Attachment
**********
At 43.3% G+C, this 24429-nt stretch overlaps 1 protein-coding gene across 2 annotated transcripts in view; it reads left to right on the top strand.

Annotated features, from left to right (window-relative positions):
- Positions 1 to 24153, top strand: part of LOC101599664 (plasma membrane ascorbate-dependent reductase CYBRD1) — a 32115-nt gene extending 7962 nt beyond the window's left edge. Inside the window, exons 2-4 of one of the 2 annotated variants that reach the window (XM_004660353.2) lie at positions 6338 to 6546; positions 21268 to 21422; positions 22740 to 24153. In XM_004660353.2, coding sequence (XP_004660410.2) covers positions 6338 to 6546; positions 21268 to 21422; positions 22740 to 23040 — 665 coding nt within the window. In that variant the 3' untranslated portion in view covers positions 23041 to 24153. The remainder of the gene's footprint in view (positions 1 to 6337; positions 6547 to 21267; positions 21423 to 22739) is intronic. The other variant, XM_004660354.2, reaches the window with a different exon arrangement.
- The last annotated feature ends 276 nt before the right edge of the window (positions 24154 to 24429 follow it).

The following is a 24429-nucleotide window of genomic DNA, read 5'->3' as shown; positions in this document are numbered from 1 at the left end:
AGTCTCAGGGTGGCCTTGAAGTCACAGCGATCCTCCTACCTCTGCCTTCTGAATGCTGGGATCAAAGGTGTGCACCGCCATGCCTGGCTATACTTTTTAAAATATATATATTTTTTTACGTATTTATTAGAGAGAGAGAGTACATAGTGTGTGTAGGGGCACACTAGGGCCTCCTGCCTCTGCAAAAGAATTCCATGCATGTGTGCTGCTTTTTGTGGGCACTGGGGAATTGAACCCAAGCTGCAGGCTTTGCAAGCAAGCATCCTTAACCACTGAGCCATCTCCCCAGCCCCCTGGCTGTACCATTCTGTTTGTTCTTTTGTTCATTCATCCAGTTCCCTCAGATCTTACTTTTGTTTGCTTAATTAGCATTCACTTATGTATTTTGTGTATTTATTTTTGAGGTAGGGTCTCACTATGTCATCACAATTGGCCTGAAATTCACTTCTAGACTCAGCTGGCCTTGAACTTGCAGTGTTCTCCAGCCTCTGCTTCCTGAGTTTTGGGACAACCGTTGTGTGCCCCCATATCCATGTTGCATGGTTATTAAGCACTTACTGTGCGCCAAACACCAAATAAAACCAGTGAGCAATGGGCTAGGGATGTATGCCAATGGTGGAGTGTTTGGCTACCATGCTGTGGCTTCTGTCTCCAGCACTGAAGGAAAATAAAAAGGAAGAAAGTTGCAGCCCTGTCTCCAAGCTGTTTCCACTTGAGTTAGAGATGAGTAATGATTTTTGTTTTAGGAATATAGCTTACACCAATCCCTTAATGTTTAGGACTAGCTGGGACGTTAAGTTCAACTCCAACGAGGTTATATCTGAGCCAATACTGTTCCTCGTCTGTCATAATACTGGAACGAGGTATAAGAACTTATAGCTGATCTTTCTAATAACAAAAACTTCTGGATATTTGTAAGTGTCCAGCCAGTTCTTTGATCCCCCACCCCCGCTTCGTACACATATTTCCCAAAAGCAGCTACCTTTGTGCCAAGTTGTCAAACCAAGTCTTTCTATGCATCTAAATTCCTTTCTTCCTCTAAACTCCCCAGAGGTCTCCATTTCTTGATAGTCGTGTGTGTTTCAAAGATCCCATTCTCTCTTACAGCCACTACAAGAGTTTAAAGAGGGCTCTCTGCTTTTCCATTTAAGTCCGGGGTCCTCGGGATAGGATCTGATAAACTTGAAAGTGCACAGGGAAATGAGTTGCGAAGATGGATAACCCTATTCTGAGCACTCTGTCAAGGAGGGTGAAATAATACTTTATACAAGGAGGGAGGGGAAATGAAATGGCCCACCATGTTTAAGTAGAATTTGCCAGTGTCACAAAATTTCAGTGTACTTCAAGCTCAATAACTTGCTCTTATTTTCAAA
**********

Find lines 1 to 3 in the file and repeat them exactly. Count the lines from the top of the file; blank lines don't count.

At 43.3% G+C, this 24429-nt stretch overlaps 1 protein-coding gene across 2 annotated transcripts in view; it reads left to right on the top strand.

Annotated features, from left to right (window-relative positions):
- Positions 1 to 24153, top strand: part of LOC101599664 (plasma membrane ascorbate-dependent reductase CYBRD1) — a 32115-nt gene extending 7962 nt beyond the window's left edge. Inside the window, exons 2-4 of one of the 2 annotated variants that reach the window (XM_004660353.2) lie at positions 6338 to 6546; positions 21268 to 21422; positions 22740 to 24153. In XM_004660353.2, coding sequence (XP_004660410.2) covers positions 6338 to 6546; positions 21268 to 21422; positions 22740 to 23040 — 665 coding nt within the window. In that variant the 3' untranslated portion in view covers positions 23041 to 24153. The remainder of the gene's footprint in view (positions 1 to 6337; positions 6547 to 21267; positions 21423 to 22739) is intronic. The other variant, XM_004660354.2, reaches the window with a different exon arrangement.